Soros thrives off of creating unity in revolutionary conflict and funding terror by manipulating the excessively competitive and speculative nature of open markets. His ultimate goal is a society with elections open to anyone, no borders, markets open to anyone (no barriers to entry), and free speech permitted for anyone to say anything except those who would say things that censor others.

At this point, Canada cannot even boast of having great private works let alone great public works, and perhaps our reliance on private entities over the nation state is responsible for this. The Hudson’s Bay company was sold to NRDC Equity Partners in the U.S., Tim Hortons was sold to Burger King, and Hydro One has been privatized.

When engaging in policy analysis of countries like Hungary, we must look at what can be learned from them. Hungary and Poland both have defended themselves against terrorist attacks, they have successfully reduced the numbers and risk associated with the “refugee” crisis, they seem to be experiencing a high level of GDP growth with high scores on the HDI, and they are coming together on the grounds of mutual national strength.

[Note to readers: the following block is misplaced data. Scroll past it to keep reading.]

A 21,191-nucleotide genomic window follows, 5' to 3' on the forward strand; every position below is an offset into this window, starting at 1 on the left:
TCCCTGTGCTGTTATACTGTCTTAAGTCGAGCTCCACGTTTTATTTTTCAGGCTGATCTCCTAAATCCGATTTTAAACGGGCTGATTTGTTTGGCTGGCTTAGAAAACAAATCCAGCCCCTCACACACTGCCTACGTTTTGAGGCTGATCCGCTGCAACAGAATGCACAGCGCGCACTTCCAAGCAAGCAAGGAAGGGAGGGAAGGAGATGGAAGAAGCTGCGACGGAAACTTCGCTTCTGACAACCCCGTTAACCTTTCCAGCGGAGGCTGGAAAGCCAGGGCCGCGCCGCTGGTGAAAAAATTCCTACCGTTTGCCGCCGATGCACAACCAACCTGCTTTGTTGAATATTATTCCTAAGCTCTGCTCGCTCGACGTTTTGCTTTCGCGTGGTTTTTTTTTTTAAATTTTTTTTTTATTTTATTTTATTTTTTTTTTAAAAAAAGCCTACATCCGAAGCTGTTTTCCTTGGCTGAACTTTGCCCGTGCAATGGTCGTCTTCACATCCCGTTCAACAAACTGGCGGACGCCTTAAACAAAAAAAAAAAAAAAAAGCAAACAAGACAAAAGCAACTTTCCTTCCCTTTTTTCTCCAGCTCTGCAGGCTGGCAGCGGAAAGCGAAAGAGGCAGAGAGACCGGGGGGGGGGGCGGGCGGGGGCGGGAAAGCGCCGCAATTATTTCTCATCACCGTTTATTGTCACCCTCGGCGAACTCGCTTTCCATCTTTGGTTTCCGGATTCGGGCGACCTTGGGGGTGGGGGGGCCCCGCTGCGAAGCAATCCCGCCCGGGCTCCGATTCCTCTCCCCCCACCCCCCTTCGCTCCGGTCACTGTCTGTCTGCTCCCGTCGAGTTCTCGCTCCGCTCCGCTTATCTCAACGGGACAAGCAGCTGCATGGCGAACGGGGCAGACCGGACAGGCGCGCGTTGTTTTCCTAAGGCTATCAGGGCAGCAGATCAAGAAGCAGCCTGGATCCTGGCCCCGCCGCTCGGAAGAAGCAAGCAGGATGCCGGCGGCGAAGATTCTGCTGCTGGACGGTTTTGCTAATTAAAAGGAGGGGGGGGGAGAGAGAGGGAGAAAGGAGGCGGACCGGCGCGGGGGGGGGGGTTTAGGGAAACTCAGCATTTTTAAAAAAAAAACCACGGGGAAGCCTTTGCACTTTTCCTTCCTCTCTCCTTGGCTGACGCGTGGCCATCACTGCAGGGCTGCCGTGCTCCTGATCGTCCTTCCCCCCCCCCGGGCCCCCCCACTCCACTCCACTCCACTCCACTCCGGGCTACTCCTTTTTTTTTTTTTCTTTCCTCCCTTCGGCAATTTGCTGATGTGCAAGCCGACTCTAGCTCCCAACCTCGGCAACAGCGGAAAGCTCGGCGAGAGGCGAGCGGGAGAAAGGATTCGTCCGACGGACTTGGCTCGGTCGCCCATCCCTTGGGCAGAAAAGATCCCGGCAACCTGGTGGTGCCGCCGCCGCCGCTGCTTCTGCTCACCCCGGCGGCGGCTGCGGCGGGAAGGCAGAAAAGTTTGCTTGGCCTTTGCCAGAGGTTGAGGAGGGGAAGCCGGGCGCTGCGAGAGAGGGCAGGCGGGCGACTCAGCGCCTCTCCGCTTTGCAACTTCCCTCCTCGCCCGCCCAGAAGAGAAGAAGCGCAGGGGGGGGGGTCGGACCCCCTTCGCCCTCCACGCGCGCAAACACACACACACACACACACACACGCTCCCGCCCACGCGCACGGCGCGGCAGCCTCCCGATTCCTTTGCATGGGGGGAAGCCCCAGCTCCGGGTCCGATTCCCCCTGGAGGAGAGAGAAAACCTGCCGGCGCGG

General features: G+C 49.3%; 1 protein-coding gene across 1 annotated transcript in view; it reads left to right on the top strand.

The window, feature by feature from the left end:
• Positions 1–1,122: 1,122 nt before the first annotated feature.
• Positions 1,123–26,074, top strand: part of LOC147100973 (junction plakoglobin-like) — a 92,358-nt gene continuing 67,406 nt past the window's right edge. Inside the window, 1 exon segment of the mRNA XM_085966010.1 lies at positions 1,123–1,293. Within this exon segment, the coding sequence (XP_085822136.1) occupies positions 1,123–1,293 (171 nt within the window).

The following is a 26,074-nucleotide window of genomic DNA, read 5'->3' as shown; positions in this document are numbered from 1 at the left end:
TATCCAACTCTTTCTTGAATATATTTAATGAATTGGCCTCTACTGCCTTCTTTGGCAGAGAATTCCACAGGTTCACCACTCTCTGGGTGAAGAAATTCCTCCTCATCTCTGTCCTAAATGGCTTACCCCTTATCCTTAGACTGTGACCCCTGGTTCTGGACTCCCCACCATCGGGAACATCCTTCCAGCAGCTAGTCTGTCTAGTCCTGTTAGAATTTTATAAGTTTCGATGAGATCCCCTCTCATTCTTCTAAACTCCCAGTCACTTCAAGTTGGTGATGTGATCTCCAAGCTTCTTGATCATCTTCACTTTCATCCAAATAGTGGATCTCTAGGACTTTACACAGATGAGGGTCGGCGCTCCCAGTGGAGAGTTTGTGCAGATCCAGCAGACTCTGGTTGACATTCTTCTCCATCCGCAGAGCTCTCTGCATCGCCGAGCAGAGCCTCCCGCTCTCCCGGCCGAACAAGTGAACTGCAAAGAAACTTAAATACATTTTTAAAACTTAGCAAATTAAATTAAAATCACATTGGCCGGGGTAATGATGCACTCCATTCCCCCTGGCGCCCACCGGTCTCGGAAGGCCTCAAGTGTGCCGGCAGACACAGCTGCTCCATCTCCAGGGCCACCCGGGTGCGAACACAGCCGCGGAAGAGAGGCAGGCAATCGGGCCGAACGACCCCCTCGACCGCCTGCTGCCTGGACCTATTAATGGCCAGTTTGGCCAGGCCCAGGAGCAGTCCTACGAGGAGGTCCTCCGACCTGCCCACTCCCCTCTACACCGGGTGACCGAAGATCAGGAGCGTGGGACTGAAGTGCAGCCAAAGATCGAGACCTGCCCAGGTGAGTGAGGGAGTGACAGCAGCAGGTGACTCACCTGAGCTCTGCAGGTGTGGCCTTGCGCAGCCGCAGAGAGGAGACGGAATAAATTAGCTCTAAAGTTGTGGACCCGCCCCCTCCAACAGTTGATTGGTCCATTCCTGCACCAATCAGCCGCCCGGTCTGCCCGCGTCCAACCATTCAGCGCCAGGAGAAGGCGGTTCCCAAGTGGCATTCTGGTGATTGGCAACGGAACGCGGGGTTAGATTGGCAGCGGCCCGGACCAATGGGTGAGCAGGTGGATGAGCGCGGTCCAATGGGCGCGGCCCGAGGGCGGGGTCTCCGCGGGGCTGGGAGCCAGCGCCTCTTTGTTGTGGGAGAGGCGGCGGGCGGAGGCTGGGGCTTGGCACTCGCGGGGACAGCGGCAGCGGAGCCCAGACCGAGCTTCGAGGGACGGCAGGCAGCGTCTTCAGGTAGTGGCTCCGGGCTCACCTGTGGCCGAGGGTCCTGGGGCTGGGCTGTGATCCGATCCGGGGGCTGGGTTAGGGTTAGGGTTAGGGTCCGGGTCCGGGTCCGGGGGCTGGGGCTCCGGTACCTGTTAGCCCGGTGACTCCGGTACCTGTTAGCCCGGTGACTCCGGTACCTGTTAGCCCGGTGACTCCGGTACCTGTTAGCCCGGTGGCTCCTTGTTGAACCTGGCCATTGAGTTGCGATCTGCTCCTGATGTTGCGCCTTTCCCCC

It seems as though Trump has been rather merciful with Canada as well as Mexico when it comes to his tariffs on steel and aluminum, but we are at our “final one month break” in the hands of an American national empire that is currently in the process of getting itself into gear and increasing its own total productive forces. Do we subsist with our attempts to ensure better trade conditions for ourselves and are we to become subservient to U.S. interests?

The Indian Act is a controversial measure, and with the recent Keystone pipeline development in motion, this controversy has only been heightened. The Indian Act has its pros and cons for both Natives and Canadian citizens alike. On one hand, Canadian Citizens are burdened with money given to natives as reparations in addition to having to give up the territory which we were able to establish our institutions on, on the other hand, natives are limited within territory which they feel is rightfully theirs and they are subject to expanding industrial projects which encroach on what territory they have.

On February 28th of this year, Stephen Harper gave a speech at the Standford Graduate School of Business on the rise of populism and nationalism in the West, claiming that he believed Canada was not “immune” to such “polarization”. Interestingly enough, this speech, while implicitly referring to populist nationalism as a divisive disease, made some rather unusual concessions for a “progressive conservative”.